My intent here isn’t to outline all the principles of biocentrism or to attempt to explain the quantum mechanics that seem to support it (the double-slit experiment being one of the most compelling) or to even defend it, but to simply say that in a universe comprised of ninety-six percent dark energy and dark matter (stuff we virtually have no clue about), I feel I have no choice but to keep an open mind.
In Biocentrism, Lanza and Berman write that the deep, unanswerable questions about the universe have typically fallen under the domain of religion. However, “[e]very thinking person always [knows] that an insuperable mystery lay at the final square of the game board, and that there [is] no possible way of avoiding it.” This is precisely why my faith has evolved over the years, and why I hope it continues to evolve. I never want to be so settled on a fixed doctrine or philosophy or creed or belief system that I stop asking those deep, unanswerable questions. The one thing I’ve always appreciated about the Catholic faith in which I was raised is its reverence for that insuperable mystery about which Lanza and Berman write. No words ring truer to me in the Mass than these: “Let us proclaim the mystery of faith.”
I once listened to an interview on NPR’s “Speaking of Faith” featuring Mary Doria Russell, a paleoanthropologist turned novelist. She converted to Judaism as an adult, yet still considers herself an agnostic. She was drawn to Judaism because of its emphasis on reasoning and its rejection that there is only one way to interpret things. (In fact, the Torah is supposed to be studied with a partner, so an alternative perspective may be considered.) For Russell, “God is the largest, most complex, most inclusive, most explanatory idea that human beings are capable of imagining” for how the universe really is. But she also concedes, “. . . that’s the best we can do and it’s kind of good. It has a lot of truly satisfying elements to it. But whether it bears any resemblance to what’s really out there, I don’t know.”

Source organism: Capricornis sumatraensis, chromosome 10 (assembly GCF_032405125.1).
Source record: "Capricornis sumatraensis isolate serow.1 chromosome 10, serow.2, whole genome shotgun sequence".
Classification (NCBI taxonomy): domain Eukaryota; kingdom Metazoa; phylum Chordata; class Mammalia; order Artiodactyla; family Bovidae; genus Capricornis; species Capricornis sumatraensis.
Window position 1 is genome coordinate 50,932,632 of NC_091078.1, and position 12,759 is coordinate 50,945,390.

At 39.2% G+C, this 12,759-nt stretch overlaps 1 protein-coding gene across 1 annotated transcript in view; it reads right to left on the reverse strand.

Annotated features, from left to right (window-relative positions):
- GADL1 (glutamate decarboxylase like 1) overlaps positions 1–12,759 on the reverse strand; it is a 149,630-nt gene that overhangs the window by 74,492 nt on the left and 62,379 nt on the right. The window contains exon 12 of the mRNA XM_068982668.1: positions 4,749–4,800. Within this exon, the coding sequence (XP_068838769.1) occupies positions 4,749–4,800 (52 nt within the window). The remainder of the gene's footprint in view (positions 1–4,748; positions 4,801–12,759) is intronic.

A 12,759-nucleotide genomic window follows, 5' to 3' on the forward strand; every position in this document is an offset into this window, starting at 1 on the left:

The following passage from Russell’s science-fiction novel, The Sparrow, seems to encapsulate much of what I’ve tried to articulate above:
It is the human condition to ask questions . . . and to receive no plain answers. Perhaps this is because we can't understand the answers, because we are incapable of knowing God's ways and God's thoughts. We are, after all, only very clever tailless primates, doing the best we can, but limited. Perhaps we must all own up to being agnostic, unable to know the unknowable. . . . The Jewish sages also tell us that God dances when his children defeat Him in argument, when they stand on their feet and use their minds. So questions . . . are worth asking. To ask them is a very fine kind of animal behavior. If we keep demanding that God yield up His answers, perhaps someday we will understand them. And then we will be something more than clever apes, and we shall dance with God.